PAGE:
Meadowsweet (novel)

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Author Baroness Orczy
Country United Kingdom
Language English
Genre Historical novel
Publisher Hutchinson & Co
Publication date
Media type Print (hardback)
Pages 376 pp

Written by Baroness Orczy, the author of The Scarlet Pimpernel, Meadowsweet was first published in 1912.

Plot summary[edit]

When their mother died, Olive and Boadicea were sent to live with their mother's sister, Caroline, and her husband Jasper Hemingford on Old Manor Farm. The farm is remote with few neighbours and while Aunt Caroline would have made a wonderful mother, the girls do exactly as they want and have her twisted completely round their thumb. Jasper is a distant figure, spending most of his time in his museum room with his nose stuck in a book or studying his collection and muttering to himself in Latin.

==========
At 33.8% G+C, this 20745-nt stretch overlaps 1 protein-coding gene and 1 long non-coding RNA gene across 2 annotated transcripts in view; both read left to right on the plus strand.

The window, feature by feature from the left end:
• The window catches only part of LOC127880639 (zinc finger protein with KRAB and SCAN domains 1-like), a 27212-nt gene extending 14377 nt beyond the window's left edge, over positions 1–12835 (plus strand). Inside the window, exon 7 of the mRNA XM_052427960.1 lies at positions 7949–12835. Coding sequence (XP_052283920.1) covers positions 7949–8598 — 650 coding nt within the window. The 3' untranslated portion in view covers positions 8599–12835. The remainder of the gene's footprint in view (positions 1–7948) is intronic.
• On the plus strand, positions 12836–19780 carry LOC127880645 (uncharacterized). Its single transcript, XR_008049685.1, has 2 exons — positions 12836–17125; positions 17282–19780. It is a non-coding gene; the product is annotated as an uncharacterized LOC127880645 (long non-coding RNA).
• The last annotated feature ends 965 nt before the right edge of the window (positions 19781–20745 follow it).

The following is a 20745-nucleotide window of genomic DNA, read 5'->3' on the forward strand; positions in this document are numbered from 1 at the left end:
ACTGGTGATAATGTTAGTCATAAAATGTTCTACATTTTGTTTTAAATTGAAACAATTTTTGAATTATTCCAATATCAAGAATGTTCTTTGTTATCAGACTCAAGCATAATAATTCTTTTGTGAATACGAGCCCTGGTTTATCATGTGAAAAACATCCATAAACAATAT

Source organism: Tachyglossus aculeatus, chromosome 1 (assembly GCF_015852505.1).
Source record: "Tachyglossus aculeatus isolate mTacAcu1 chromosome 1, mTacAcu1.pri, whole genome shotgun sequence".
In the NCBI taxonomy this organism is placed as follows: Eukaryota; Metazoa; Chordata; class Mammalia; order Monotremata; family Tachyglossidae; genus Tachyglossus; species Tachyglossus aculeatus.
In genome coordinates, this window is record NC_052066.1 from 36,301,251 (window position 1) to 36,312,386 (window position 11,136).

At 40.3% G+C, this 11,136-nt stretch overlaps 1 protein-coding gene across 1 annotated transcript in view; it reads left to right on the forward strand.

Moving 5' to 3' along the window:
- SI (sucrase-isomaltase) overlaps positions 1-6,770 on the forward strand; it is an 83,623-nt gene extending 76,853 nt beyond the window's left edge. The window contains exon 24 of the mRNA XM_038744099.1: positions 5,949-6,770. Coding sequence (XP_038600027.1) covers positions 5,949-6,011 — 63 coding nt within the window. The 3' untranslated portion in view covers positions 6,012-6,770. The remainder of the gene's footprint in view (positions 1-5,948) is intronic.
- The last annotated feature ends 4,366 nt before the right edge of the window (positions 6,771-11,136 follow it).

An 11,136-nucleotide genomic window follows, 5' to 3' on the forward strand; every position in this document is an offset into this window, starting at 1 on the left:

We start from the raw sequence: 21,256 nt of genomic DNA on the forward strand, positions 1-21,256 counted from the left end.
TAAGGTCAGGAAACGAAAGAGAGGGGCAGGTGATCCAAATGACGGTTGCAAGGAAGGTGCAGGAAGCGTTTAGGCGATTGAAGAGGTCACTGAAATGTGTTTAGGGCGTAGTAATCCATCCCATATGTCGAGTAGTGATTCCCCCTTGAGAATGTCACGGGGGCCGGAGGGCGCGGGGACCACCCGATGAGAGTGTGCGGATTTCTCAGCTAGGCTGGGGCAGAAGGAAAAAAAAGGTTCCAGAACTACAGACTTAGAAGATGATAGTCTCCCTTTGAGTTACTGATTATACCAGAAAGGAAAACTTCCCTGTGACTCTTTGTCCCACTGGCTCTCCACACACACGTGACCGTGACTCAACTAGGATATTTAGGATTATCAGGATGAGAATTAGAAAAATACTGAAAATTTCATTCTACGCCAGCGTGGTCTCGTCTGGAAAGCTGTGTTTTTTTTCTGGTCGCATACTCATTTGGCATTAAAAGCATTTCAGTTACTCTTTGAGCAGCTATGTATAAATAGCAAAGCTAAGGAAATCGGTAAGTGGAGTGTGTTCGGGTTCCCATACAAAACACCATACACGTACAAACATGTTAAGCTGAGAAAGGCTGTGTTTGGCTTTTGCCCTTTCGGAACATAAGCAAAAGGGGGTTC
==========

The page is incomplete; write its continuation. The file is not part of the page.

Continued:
It was hardly surprising then that Olive, the elder of the girls, sought to find herself a rich husband who would whisk her away from the lonely farm to the highs of London society, and this she did three years earlier, marrying Sir Baldwin Jefferys, a middle aged gentleman of wealth and position.

The story starts in June 1835. Olive has been the subject of society gossip after spending too much time in the company of Lieutenant Jack Carrington of the HMS Dolphin and her reputation has suffered as a result. Sir Baldwin knows the Lieutenant is incapable of vulgar intrigue but Olive has given him the full charm offensive. Enraged as his wife's behaviour, Sir Baldwin has insisted that she must leave London mid-way through the season. Olive in turn accuses him of insane jealously and she agrees, only on the condition that she can spend the month at her childhood home in Thanet.

After accompanying his wife to the farm for the first time since their wedding, Sir Baldwin is about to leave when he runs into Cousin Barnaby in the hall. Barnaby bemoans the addition of another female to the household and declares that he is spending all his time avoiding women and sailors, for the HMS Dolphin has just put into Ramsgate harbour.